On 20 November 2014, Vietnam’s National Assembly had passed Law No. 58/2014/QH13 which specifies that from January 01, 2018, foreign workers working in Vietnam who have work permits or practicing certificates or practicing licenses issued by competent authorities shall be entitled to participate in compulsory social insurance. However, due to lack of specific guidance, the contribution to compulsory social insurance of foreign workers had not been implemented until the recent issuance of Decree No. 143/2018/ND-CP of the Government dated October 15, 2018 detailing the Law on Social insurance and Law on Occupational safety and hygiene regarding compulsory social insurance for employees who are foreigners working in Vietnam (“Decree 143”).
Scope of application and contribution rates
Under Decree 143, a foreign worker shall be subject to compulsory social insurance if he/she satisfies all of the following conditions: (i) having work permit or practicing certificate or practicing license issued by competent authorities; (ii) having indefinite-term labor agreement or definite-term labor agreement with a term of one year or more with an employer in Vietnam; (iii) less than 60 years of age in case of male employees and less than 55 years of age in case of female employees; and (iv) not being employees who are managers, CEOs, experts or technicians employed by a foreign enterprise for at least 12 months prior to an internal transfer to work in a commercial presence of such foreign enterprise in Vietnam.
By this Decree 143, from December 01, 2018, an employer must make monthly contributions to the social insurance funds calculated on employees’ monthly payroll at the following rates: 3% for the sickness, maternity and paternity insurance fund; 0.5% for the occupational accident – occupational disease insurance fund; and, from 1 January 2022, 14% for the retirement and death fund. The employee will make a monthly contribution accounting for 8% of his/her monthly salary into the retirement and death fund as from 1 January 2022.
Six months from the issuance of Decree 143, there has been no comprehensive guidance yet for its implementation, from scope of application to procedure to claim for benefits by foreign workers. The enterprises, in practice, have faced unsolved concerns, such as:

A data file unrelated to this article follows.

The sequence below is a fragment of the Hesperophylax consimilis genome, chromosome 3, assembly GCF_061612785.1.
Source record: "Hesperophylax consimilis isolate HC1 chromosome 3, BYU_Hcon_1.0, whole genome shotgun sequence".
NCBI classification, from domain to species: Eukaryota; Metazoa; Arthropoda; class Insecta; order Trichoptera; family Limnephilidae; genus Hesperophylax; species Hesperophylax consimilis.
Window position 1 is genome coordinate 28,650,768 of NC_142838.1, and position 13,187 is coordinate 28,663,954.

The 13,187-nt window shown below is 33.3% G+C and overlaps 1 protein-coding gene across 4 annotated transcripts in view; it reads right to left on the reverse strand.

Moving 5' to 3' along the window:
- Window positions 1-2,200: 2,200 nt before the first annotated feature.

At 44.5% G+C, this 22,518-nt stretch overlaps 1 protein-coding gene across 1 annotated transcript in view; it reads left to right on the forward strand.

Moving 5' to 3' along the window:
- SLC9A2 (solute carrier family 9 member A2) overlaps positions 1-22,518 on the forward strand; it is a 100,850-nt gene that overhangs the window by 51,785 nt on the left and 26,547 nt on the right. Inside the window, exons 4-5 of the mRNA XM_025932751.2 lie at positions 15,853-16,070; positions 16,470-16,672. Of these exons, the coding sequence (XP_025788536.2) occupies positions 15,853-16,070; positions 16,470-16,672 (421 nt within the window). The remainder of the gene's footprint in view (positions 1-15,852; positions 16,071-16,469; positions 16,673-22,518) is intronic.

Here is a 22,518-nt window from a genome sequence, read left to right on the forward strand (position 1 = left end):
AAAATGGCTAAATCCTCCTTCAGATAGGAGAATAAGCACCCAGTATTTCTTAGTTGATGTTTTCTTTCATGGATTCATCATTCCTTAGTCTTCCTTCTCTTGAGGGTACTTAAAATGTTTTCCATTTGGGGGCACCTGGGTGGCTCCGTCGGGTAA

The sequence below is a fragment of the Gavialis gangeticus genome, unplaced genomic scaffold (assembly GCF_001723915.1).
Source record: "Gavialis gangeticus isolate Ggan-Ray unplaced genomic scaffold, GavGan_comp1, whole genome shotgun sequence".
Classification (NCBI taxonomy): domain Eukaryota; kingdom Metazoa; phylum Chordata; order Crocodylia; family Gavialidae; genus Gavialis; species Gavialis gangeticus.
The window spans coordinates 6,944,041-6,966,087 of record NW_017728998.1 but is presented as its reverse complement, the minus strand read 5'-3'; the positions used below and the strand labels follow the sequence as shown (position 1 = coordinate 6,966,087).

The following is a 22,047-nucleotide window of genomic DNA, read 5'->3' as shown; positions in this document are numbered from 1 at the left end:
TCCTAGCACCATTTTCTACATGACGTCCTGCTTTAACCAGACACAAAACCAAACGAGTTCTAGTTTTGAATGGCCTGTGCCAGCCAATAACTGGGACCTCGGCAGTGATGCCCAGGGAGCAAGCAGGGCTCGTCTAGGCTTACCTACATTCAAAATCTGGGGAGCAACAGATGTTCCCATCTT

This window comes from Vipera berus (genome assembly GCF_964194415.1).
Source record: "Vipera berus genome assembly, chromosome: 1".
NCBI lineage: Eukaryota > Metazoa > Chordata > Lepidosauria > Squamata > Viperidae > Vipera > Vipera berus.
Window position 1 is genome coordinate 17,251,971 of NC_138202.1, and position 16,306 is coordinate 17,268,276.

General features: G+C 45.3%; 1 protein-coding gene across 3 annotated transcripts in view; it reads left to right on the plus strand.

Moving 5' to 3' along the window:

(a) An expatriate who is seconded from a group company to work in its subsidiary in Vietnam, from strict reading of Decree 143, is not eligible to be exempted from compulsory participation in the social insurance because he/she is not considered as being internally transferred under the current regulation, which is the transfer from a parent company directly holding equity in its subsidiary in Vietnam under Decree 11/2016/ND-CP. This issue has been raised on the understanding that such intra-group transfer should be included in the internal transfer under current regulations and foreign workers under such category should be exempted from the participation to the compulsory social insurance. The Government has yet to confirm the applicability of Decree 143 to this group of foreign workers.
(b) The purpose of contribution into compulsory insurance is to provide benefits to foreign workers and ensure fairness between foreign and Vietnamese workers pursuant to the policy makers; however, it seems practically difficult for foreign workers who pay to the insurance funds to claim for benefits because the current system and facilities have not been made ready to deal with workers from different countries using different languages who may also find it cumbersome to understand and then make a claim for social benefit from the system.
(c) Another critical point is the double payment of insurances. Similar to the double taxation issue, foreign workers have to pay insurance in both their home countries and Vietnam. This doubles the payment on the same income, and therefore, international bilateral or multilateral agreements between the parties are necessary to reduce the burden on the foreign workers. While neighboring countries, such as South Korea, the Philippines and Japan have signed agreements on avoidance of double insurance payment with other countries, Vietnam has not yet signed any. This means that until the social insurance agreements between Vietnam and foreign countries are in place, to some extent, the benefits of foreign workers are not comprehensively guaranteed.
Being aware of the above concerns, several official letters guiding the specific implementation of Decree 143 have been issued by the Ministry of Labor, Invalids and Social Affairs (“MOLISA”), but not all concerns have been addressed. In addition, MOLISA also, together with Vietnam Social Security, upon instruction from the Government, has completed negotiations with Germany and South Korea on agreements to avoid double social insurance payment and is promoting information exchange and implementing negotiation with Japan. Although the implementation of these future international agreements presents another challenge to Vietnamese authorities, the current action is an initial step to resolve the issues discussed above.
Preparation by enterprises
The new policy will make the enterprises become more cautious in using foreign workers, especially those with sensitive labor cost budget. Therefore employment structure needs to be re-considered. Besides, the commonly intra-group transfer needs to be switched into intra-corporate transfer to reduce number of foreign employees subject to compulsory insurance payment